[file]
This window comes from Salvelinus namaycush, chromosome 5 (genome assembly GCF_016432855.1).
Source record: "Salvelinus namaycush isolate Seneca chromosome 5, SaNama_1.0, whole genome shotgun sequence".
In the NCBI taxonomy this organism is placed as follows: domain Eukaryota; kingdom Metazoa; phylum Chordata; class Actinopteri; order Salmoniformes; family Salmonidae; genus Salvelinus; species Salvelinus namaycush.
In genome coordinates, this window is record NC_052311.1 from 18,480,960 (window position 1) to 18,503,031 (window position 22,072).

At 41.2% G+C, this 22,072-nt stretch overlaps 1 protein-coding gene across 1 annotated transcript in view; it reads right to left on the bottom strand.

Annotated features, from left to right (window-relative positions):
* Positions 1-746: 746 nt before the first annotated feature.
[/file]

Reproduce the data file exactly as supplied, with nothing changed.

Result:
This window comes from Salvelinus namaycush, chromosome 5 (genome assembly GCF_016432855.1).
Source record: "Salvelinus namaycush isolate Seneca chromosome 5, SaNama_1.0, whole genome shotgun sequence".
In the NCBI taxonomy this organism is placed as follows: domain Eukaryota; kingdom Metazoa; phylum Chordata; class Actinopteri; order Salmoniformes; family Salmonidae; genus Salvelinus; species Salvelinus namaycush.
In genome coordinates, this window is record NC_052311.1 from 18,480,960 (window position 1) to 18,503,031 (window position 22,072).

At 41.2% G+C, this 22,072-nt stretch overlaps 1 protein-coding gene across 1 annotated transcript in view; it reads right to left on the bottom strand.

Annotated features, from left to right (window-relative positions):
* Positions 1-746: 746 nt before the first annotated feature.